Is Horse Racing Dead? Not in Japan

Japanese horse racing posts solid growth despite challengesJapanese horse racing posts solid growth despite challenges

Japanese horse racing recorded strong sales growth in 2020, in spite of economic uncertainties and the coronavirus pandemic. Both central and local horse racing are defying covid-19 challenges out of the race.

Horse racing as usual albeit without fans

The Japan Racing Association (JRA) reported its ninth consecutive year of sales growth with the annual turnover exceeding $28.6 billion, an increase by 103.5% from the previous year. Despite the challenging situation in times of COVID-19, Japanese central horse racing neither rescheduled or canceled a single event but maintained its full 2020 calendar.

The races were held without a spectator for over 7 months between February and October, however, the central horse racing has seen no major impact on overall sales. The cancellation of major racing events outside Japan also contributed to some of the star horses running in domestic races, which made certain races more appealing to fans.

Local horse racing also reported a jump in sales by 31% on a monthly basis, compared to that of the previous year. The stock price of the local Tokyo horse racing plummeted in March last year due to concerns over the negative impact of the COVID-19 outbreak. However, the shares bounced back by October and traded above $56 for the first time since 1994.

Is Horse Racing Dead? Not in Indiana

“To get 96 racing days in during these unprecedented times is a real credit to the Indiana Horse Racing Commission (IHRC) staff, our horsemen and our very dedicated group of employees,” said Eric Halstrom, vice president and general manager of racing. “When you consider that we did all of that while breaking every handle record on the books makes the season a success by any measure.”

Indiana Grand Racing & Casino completed its 18th season of Thoroughbred and Quarter Horse racing Thursday, Nov. 18. The abbreviated 96-day season offered 92 days of combined Thoroughbred and Quarter Horse racing along with four days dedicated directly to the sprinters to set a new record of $198,960,722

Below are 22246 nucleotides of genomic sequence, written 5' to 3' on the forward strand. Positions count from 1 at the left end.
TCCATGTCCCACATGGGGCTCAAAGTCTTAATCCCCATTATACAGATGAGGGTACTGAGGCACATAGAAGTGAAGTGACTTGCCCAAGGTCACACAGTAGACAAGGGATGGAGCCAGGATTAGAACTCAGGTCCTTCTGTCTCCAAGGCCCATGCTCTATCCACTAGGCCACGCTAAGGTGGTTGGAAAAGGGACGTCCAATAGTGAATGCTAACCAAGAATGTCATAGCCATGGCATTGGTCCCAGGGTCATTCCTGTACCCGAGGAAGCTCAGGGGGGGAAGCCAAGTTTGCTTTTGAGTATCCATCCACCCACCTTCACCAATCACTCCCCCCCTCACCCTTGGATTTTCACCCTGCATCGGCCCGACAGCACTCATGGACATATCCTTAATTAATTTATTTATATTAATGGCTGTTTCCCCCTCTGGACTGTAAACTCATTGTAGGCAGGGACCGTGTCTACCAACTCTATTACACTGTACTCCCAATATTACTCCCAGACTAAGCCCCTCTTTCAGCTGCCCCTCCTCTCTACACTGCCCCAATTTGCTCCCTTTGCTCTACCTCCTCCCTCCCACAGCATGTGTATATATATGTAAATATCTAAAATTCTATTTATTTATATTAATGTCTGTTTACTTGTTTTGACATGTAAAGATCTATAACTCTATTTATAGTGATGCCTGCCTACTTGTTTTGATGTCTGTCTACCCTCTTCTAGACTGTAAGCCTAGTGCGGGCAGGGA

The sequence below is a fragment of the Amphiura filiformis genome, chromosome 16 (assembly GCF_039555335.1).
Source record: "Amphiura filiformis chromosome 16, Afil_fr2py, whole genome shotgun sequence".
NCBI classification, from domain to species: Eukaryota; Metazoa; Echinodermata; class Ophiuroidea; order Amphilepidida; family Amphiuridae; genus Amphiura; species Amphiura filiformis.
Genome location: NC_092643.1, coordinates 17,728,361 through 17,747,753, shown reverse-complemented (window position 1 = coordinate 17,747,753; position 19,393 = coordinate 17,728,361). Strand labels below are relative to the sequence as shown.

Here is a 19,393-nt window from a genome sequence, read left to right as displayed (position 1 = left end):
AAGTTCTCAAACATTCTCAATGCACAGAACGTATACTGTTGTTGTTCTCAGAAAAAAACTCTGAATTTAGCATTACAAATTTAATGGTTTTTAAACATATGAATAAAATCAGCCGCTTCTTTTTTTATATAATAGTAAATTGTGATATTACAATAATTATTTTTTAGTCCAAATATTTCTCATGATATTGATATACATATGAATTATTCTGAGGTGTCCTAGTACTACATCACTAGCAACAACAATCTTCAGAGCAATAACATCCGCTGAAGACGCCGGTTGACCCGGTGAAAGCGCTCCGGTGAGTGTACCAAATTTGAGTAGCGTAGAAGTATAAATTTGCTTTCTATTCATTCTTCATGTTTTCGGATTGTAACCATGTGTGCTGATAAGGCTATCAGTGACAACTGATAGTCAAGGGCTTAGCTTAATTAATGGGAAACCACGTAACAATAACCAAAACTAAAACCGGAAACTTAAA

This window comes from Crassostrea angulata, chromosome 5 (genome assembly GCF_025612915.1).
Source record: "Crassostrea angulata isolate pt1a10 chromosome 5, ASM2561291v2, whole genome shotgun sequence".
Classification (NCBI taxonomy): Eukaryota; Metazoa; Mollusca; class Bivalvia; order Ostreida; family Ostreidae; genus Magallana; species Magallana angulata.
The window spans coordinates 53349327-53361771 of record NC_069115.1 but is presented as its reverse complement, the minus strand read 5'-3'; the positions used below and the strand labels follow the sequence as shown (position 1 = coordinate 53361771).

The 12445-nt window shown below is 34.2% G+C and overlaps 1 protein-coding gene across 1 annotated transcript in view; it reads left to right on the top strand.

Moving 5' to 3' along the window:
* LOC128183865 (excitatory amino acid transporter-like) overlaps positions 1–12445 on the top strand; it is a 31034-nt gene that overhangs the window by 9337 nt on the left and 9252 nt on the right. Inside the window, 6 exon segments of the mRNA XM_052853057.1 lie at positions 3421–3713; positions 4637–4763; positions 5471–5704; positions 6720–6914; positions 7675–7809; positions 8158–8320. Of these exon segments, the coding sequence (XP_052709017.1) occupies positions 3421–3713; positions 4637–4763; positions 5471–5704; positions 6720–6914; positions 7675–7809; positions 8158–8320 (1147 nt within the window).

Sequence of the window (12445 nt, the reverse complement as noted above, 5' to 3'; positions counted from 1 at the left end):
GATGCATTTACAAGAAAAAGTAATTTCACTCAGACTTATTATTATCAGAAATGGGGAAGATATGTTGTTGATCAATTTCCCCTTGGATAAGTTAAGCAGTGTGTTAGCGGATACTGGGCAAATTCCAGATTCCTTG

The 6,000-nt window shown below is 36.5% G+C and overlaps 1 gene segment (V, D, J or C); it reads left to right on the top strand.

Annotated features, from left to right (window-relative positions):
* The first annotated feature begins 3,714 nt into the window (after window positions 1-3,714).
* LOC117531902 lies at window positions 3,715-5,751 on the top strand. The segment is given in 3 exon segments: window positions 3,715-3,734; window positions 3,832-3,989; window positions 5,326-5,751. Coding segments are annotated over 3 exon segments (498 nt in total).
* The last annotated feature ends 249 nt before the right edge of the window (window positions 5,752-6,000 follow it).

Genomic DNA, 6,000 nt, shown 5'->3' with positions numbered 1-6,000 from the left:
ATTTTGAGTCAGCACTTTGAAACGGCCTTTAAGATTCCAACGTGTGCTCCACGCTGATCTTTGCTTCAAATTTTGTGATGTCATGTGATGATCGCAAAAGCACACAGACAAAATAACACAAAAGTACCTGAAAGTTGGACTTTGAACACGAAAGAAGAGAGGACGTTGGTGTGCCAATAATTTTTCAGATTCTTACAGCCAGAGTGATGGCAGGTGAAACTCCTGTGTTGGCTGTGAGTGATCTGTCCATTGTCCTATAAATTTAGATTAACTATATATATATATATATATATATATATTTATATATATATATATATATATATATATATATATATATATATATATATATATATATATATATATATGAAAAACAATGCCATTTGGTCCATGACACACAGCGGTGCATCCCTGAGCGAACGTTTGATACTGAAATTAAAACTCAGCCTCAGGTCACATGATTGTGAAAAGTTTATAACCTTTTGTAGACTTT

IndianaRecord numbers were posted throughout the season. The track recorded its highest single program handle on the Indiana Derby Wednesday, July 8 with a total of $5,979,952 wagered on the 12-race card. The Indiana Derby race alone garnered $1,026,395, which was a single race record for the track. The four-day race period also marked the best week ever in the 18-year history of racing for Indiana Grand with a total of $13,176,192 wagered.

Overall, the track saw an increase of 60.93 percent over 2019. A total of $198,960,722 was wagered from all sources in 2020 compared to $123,635,376 in 2019, which is 31 more percent handle with 26 less days in 2020.

Quarter Horse racing also saw a 17.33 percent increase in 2020. Total handle for Quarter Horse racing in 2020 was 20,143,348.30 compared to $17,168,338 in 2019 with two less all-Quarter Horse days held in 2020 compared to 2019. The track recorded its largest single card handle on an all-Quarter Horse day with $819,708.35 wagered on the Saturday, Aug. 8 program.

The final week of racing also established some records as a total of $3,869,898 was wagered on the final program of the year Thursday, Nov. 19, marking the largest handle on a non-Indiana Derby racing card in the history of the track. In all, a total of six days in 2020 showed handle in excess of $3 million. Only one card all season containing Thoroughbred and Quarter Horse racing did not eclipse $1 million in total handle, which was a shortened two-race day due to weather cancellation. The total of 91 days with handle in excess of $1 million is also a track record for Indiana Grand.

Racing dates for 2021 will be reviewed and expected to be approved by the IHRC at their monthly meeting in December. Indiana Grand hopes to return to its regular 120- racing season including six days dedicated to Quarter Horse racing.

Source: Indiana Grand

Breeders’ Cup Registers Sixth-Highest Handle in Two-day History

Breeders CupTotal all-sources handle for the two-day Breeders’ Cup Nov. 6-7 at Keeneland was $160,472,894, the sixth-highest total since the Breeders’ Cup expanded to a two-day event in 2007 and an 8% decrease from the 2019 record handle of $174,000,574 at Santa Anita Park.

Breeders’ Cup did not report attendance figures this year at Keeneland with no paid spectators allowed as a COVID-19 safety precaution. Owners and their guests, breeders, participating horsemen, and media were allowed to attend—a group that perhaps numbered in the low thousands.

Despite a sharply reduced crowd, this year’s total handle represented a 7% increase from the 2015 Breeders’ Cup at Keeneland…

An unlikely comeback for horse racing?

Longtime race horse owner Armand Janjigian knows all about calculating the odds, but he still wants to rescue the state’s thoroughbred racing industry, even if it’s a long shot.

The business consultant and owner of the Kingsbury health clubs in Medfield and Kingston just turned 86. But he’s not ready to ride into the sunset.